Klineberg EO, Wick JB, Lafage R, et al. Development and validation of a multidomain surgical complication classification system for adult spinal deformity. Spine (Phila Pa 1976). 2021;46(4):E267E273.

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  • 29

    Fehlings MG, Wilson JR, Kopjar B, et al. Efficacy and safety of surgical decompression in patients with cervical spondylotic myelopathy: results of the AOSpine North America prospective multi-center study. J Bone Joint Surg Am. 2013;95(18):16511658.

    • PubMed
    • Search Google Scholar
    • Export Citation
  • 30

    Chavanne A, Pettigrew DB, Holtz JR, Dollin N, Kuntz C IV. Spinal cord intramedullary pressure in cervical kyphotic deformity: a cadaveric study. Spine (Phila Pa 1976). 2011;36(20):16191626.

    • PubMed
    • Search Google Scholar
    • Export Citation
  • 31

    Shimizu K, Nakamura M, Nishikawa Y, Hijikata S, Chiba K, Toyama Y. Spinal kyphosis causes demyelination and neuronal loss in the spinal cord: a new model of kyphotic deformity using juvenile Japanese small game fowls. Spine (Phila Pa 1976). 2005;30(21):23882392.

    • PubMed
    • Search Google Scholar
    • Export Citation
  • 32

    Koller H, Ames C, Mehdian H, et al. Characteristics of deformity surgery in patients with severe and rigid cervical kyphosis (CK): results of the CSRS-Europe multi-centre study project. Eur Spine J. 2019;28(2):324344.

    • PubMed
    • Search Google Scholar
    • Export Citation
  • 33

    Kang DG, Holekamp TF, Wagner SC, Lehman RA Jr. Intrasite vancomycin powder for the prevention of surgical site infection in spine surgery: a systematic literature review. Spine J. 2015;15(4):762770.

    • PubMed
    • Search Google Scholar
    • Export Citation
  • 34

    Theologis AA, Demirkiran G, Callahan M, Pekmezci M, Ames C, Deviren V. Local intrawound vancomycin powder decreases the risk of surgical site infections in complex adult deformity reconstruction: a cost analysis. Spine (Phila Pa 1976). 2014;39(22):18751880.

    • PubMed
    • Search Google Scholar
    • Export Citation
  • 35

    Peters A, Verma K, Slobodyanyuk K, et al. Antifibrinolytics reduce blood loss in adult spinal deformity surgery: a prospective, randomized controlled trial. Spine (Phila Pa 1976). 2015;40(8):E443E449.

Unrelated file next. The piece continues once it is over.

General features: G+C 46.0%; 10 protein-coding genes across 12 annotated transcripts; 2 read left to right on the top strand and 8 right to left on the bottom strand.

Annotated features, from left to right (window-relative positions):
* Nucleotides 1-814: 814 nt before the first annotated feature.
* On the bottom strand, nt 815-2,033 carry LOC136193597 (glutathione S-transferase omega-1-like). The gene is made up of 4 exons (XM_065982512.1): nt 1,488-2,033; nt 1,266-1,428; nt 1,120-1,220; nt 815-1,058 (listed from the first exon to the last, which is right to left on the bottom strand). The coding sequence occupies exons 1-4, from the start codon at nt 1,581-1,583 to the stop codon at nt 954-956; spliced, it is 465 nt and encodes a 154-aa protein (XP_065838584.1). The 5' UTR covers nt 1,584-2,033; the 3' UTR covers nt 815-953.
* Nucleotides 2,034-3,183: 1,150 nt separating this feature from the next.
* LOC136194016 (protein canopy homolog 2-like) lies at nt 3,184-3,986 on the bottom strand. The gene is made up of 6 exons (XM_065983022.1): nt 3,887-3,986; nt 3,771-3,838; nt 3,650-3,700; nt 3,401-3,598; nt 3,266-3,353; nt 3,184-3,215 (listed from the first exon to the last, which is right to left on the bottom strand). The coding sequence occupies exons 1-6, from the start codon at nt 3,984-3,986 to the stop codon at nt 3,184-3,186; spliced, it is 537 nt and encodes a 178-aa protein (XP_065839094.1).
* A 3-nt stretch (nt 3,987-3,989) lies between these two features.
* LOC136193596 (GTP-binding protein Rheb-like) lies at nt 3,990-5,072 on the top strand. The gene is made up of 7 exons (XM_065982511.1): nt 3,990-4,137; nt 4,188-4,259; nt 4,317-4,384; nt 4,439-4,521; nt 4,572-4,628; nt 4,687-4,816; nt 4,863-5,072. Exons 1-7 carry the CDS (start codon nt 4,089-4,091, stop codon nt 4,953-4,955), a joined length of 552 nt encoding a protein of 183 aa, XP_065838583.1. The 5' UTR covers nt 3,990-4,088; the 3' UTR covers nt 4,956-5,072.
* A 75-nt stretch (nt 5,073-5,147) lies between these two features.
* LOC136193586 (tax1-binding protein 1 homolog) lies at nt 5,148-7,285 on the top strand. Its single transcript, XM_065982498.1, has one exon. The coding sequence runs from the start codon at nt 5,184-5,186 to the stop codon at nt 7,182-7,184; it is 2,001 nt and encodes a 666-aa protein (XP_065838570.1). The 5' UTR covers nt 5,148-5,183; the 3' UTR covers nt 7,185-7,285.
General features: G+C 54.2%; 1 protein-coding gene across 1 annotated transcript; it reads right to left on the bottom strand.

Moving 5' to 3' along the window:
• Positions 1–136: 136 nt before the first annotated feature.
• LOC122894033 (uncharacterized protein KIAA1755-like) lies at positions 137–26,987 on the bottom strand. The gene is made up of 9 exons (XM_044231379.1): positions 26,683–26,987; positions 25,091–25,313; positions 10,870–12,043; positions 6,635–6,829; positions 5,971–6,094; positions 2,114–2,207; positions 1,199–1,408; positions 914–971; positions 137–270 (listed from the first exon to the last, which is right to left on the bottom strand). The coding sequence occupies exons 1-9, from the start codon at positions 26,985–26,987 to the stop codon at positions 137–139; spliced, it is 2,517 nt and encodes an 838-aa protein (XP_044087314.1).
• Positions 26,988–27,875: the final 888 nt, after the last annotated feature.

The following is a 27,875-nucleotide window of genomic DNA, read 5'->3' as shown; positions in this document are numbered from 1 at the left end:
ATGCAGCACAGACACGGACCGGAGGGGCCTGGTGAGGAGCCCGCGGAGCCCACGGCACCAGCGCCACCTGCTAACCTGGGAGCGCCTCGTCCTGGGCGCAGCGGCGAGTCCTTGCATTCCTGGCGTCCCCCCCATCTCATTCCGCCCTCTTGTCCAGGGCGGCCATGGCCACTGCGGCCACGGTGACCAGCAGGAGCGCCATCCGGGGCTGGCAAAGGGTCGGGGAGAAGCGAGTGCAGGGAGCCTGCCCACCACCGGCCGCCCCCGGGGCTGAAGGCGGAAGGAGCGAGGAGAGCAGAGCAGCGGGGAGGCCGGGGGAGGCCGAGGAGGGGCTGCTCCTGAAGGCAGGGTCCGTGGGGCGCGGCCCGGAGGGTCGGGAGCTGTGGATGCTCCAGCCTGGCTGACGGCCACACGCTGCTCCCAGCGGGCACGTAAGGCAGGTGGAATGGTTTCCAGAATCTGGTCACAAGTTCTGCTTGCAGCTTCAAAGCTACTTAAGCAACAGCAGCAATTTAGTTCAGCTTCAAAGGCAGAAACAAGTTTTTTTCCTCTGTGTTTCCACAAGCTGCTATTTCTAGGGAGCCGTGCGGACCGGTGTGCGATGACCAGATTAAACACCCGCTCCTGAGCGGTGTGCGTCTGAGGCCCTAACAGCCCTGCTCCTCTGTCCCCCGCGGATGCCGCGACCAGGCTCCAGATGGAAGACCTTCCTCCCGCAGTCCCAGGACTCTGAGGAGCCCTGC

• PubMed
    • Search Google Scholar
    • Export Citation
  • 36

    Yuk FJ, Rasouli JJ, Arginteanu MS, et al. The case for T2 pedicle subtraction osteotomy in the surgical treatment of rigid cervicothoracic deformity. J Neurosurg Spine. 2019;32(2):248257.

    • PubMed
    • Search Google Scholar
    • Export Citation
  • 37

    Theologis AA, Tabaraee E, Funao H, et al. Three-column osteotomies of the lower cervical and upper thoracic spine: comparison of early outcomes, radiographic parameters, and peri-operative complications in 48 patients. Eur Spine J. 2015;24(suppl 1):S23S30.

    • PubMed
    • Search Google Scholar
    • Export Citation
  • 38

    Gupta S, Eksi MS, Ames CP, et al. A novel 4-rod technique offers potential to reduce rod breakage and pseudarthrosis in pedicle subtraction osteotomies for adult spinal deformity correction. Oper Neurosurg (Hagerstown). 2018;14(4):449456.

    • PubMed
    • Search Google Scholar
    • Export Citation
  • 39

    Smith JS, Shaffrey E, Klineberg E, et al. Prospective multicenter assessment of risk factors for rod fracture following surgery for adult spinal deformity. J Neurosurg Spine. 2014;21(6):9941003.

    • PubMed
    • Search Google Scholar
    • Export Citation
  • 40

    Tang JA, Leasure JM, Smith JS, Buckley JM, Kondrashov D, Ames CP. Effect of severity of rod contour on posterior rod failure in the setting of lumbar pedicle subtraction osteotomy (PSO): a biomechanical study. Neurosurgery. 2013;72(2):276283.

    • PubMed
    • Search Google Scholar
    • Export Citation
  • 41

    Cady-McCrea CI, Galgano MA. C2 quad-screws facilitate 4-rod fixation across the cervico-thoracic junction. Surg Neurol Int. 2021;12:40.

  • 42

    Godzik J, Lehrman JN, Farber SH, et al. Optimizing cervicothoracic junction biomechanics after C7 pedicle subtraction osteotomy: a cadaveric study of stability and rod strain. World Neurosurg. 2022;160:e278e287.

    • PubMed
    • Search Google Scholar
    • Export Citation
  • 43

    Smith JS, Shaffrey CI, Kim HJ, et al. Prospective multicenter assessment of all-cause mortality following surgery for adult cervical deformity. Neurosurgery. 2018;83(6):12771285.

    • PubMed
    • Search Google Scholar
    • Export Citation
  • 44

    Miller EK, Ailon T, Neuman BJ, et al. Assessment of a novel adult cervical deformity frailty index as a component of preoperative risk stratification. World Neurosurg. 2018;109:e800e806.

    • PubMed
    • Search Google Scholar
    • Export Citation